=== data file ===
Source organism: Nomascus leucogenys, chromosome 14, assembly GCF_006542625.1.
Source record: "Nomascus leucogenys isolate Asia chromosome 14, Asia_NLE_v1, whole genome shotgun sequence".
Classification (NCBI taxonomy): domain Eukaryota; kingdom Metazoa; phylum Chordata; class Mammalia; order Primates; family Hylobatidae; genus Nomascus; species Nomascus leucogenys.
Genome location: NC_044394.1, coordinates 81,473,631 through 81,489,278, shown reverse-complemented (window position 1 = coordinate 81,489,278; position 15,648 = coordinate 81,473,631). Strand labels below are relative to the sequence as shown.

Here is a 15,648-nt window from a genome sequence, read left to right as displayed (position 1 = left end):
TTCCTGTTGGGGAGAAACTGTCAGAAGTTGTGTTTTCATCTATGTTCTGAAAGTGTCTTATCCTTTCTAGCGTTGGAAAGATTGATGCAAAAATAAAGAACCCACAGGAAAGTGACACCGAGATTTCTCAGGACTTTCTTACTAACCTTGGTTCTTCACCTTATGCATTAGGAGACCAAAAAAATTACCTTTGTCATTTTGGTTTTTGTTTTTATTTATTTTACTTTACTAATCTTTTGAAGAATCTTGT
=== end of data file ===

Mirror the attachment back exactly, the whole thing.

Source organism: Nomascus leucogenys, chromosome 14, assembly GCF_006542625.1.
Source record: "Nomascus leucogenys isolate Asia chromosome 14, Asia_NLE_v1, whole genome shotgun sequence".
Classification (NCBI taxonomy): domain Eukaryota; kingdom Metazoa; phylum Chordata; class Mammalia; order Primates; family Hylobatidae; genus Nomascus; species Nomascus leucogenys.
Genome location: NC_044394.1, coordinates 81,473,631 through 81,489,278, shown reverse-complemented (window position 1 = coordinate 81,489,278; position 15,648 = coordinate 81,473,631). Strand labels below are relative to the sequence as shown.

Here is a 15,648-nt window from a genome sequence, read left to right as displayed (position 1 = left end):
TTCCTGTTGGGGAGAAACTGTCAGAAGTTGTGTTTTCATCTATGTTCTGAAAGTGTCTTATCCTTTCTAGCGTTGGAAAGATTGATGCAAAAATAAAGAACCCACAGGAAAGTGACACCGAGATTTCTCAGGACTTTCTTACTAACCTTGGTTCTTCACCTTATGCATTAGGAGACCAAAAAAATTACCTTTGTCATTTTGGTTTTTGTTTTTATTTATTTTACTTTACTAATCTTTTGAAGAATCTTGT